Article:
HUBBALLI: Wildlife conservationists fear that increasing incidents of elephants and leopards straying into human areas and the subsequent rescue operations which are conducted in an ad-hoc manner are presenting wild animals in bad light. They say the injuries suffered during the rescue operation in Bengaluru on Sunday could have been avoided.
The Forest Department has failed to put up a good show during many recent wildlife rescues, and Sunday’s was no different. A senior forest officer, who did not wish to be named, said that the attack on wildlife expert Sanjay Gubbi could have been fatal had the leopard attacked his neck instead of his left arm. Gubbi was pulled down by the big cat when he was trying to climb a wall.
Wildlife experts pointed out that the Standard Operating Procedures were not followed during the rescue operation. The crowd management was at its worst, and the incident exposed the lack of preparation by the Forest Department.
A wildlife expert, who did not want to be named, said, “Crowd management is a major hurdle during wildlife rescues. The police teams had no control over the people who were going close to the animal in distress. The attack happened next to the pool and we are not sure if the people who got injured knew swimming. All this could have been avoided.”
“Worst, the foresters were trying to catch the animal with a net which is used to catch cricket and golf balls. The experts and forest officials standing close to the animal had no safety gear. According to the Standard Operating Procedures by the Ministry of Environment and Forests, darting could have been avoided and the animal should have been provided with passage of way after dark,” added another expert, who also did not want to be named.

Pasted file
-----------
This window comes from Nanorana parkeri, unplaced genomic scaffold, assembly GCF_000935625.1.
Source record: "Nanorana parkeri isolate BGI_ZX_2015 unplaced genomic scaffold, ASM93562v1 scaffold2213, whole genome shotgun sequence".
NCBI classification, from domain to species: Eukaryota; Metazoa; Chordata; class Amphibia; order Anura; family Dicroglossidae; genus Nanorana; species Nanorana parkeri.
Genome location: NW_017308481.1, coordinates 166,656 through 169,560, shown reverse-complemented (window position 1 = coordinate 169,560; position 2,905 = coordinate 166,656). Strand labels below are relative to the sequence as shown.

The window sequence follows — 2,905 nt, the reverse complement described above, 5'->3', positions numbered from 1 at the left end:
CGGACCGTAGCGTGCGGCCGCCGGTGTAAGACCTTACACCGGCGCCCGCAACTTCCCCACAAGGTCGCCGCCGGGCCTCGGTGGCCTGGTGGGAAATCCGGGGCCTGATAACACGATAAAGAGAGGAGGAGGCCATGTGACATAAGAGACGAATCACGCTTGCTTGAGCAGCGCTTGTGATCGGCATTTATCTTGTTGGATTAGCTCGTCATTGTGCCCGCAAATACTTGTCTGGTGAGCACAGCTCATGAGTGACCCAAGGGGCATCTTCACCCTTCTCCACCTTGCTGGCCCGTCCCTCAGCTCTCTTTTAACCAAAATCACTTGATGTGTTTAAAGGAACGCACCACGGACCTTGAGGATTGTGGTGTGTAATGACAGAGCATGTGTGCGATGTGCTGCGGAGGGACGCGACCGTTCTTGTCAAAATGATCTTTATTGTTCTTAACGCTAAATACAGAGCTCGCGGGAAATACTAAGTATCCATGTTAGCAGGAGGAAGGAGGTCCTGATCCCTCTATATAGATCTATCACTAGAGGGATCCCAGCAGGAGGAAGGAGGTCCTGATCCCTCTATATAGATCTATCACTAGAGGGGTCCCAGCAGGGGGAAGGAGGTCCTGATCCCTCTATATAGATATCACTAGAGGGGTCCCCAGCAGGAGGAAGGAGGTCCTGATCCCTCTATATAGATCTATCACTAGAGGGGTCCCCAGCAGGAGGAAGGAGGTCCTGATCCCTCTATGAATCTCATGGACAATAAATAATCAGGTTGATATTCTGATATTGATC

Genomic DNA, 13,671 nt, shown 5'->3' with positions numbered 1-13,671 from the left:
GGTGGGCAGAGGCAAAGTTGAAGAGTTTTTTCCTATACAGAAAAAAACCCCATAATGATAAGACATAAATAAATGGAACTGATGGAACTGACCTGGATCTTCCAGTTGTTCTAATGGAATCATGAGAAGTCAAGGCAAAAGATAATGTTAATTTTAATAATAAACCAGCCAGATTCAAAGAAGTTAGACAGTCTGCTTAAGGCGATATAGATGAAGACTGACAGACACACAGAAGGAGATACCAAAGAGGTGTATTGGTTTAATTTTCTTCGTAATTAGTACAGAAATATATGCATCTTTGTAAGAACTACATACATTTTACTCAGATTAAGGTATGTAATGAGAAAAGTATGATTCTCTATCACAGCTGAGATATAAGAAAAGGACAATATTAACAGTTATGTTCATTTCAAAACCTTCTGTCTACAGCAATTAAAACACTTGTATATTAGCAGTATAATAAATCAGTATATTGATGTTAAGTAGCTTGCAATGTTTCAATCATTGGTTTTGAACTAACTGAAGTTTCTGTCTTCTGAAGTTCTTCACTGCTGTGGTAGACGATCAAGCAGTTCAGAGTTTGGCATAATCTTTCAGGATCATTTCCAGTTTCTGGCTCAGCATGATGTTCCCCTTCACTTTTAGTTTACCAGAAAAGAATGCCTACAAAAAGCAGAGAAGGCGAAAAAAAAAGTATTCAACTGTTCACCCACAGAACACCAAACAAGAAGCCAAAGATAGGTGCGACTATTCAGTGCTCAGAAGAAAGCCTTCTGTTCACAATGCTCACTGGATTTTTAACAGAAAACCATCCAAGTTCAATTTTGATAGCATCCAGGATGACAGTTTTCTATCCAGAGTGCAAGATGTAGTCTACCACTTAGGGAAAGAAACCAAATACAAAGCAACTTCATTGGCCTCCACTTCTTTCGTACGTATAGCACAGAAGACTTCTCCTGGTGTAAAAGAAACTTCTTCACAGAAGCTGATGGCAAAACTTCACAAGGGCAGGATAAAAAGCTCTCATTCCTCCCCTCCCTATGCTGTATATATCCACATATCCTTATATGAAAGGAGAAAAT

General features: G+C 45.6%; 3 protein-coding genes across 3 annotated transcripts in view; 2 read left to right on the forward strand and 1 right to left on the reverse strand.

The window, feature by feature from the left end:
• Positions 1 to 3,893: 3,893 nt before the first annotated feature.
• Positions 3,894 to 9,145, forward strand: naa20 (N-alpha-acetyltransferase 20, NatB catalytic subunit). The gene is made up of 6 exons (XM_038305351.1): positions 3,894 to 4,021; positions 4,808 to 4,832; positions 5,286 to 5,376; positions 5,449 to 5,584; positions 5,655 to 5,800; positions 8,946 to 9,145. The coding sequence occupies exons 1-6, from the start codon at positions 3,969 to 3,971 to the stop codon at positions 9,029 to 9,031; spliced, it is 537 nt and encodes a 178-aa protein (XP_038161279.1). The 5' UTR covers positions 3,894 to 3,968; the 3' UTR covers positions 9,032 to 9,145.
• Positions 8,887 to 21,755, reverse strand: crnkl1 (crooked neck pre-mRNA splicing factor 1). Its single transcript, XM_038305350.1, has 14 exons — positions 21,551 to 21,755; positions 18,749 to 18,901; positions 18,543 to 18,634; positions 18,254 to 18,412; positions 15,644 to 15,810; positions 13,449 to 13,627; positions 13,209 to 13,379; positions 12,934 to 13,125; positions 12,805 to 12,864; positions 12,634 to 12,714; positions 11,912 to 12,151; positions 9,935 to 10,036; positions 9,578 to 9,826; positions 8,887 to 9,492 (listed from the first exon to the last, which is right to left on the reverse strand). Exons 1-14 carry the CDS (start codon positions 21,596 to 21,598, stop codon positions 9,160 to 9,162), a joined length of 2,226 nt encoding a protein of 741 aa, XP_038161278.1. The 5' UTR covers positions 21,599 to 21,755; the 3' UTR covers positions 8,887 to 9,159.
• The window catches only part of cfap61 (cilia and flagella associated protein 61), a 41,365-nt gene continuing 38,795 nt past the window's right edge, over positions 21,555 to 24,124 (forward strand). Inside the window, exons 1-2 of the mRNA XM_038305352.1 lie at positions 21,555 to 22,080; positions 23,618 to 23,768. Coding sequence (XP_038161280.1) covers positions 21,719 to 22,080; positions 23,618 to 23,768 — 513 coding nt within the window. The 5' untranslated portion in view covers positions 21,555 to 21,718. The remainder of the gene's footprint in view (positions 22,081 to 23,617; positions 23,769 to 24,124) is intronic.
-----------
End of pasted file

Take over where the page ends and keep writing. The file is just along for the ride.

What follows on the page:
Wildlife experts say that one can credit it to the conservation efforts in the recent times which has increased the numbers of wild animals, or the habitat destruction that is being cited as the primary reason for animals taking the stray path. Either way there is going to be more such incidents, they say.
Wildlife, Humans Co-existed in B’luru
For centuries, people who lived in and around Bengaluru have co-existed with wild animals. It is only recently that the focus is more on the ‘intrusion’ by the wild cats rather than the actual reasons that are pushing the animals to human habitats. Sample this. A document preserved in the regional office of Indian Council of Historical Research (ICHR) states that Bengaluru and the surrounding areas had cheetahs, tigers, bears and leopards in abundance till the early 1800s. It states that in a year, close to 120 cheetahs, 200 leopards and 100 tigers were hunted in and around Bengaluru. The present urban habitat around Kaadu Malleswara temple was a rich grassland where both cheetahs and black bucks existed.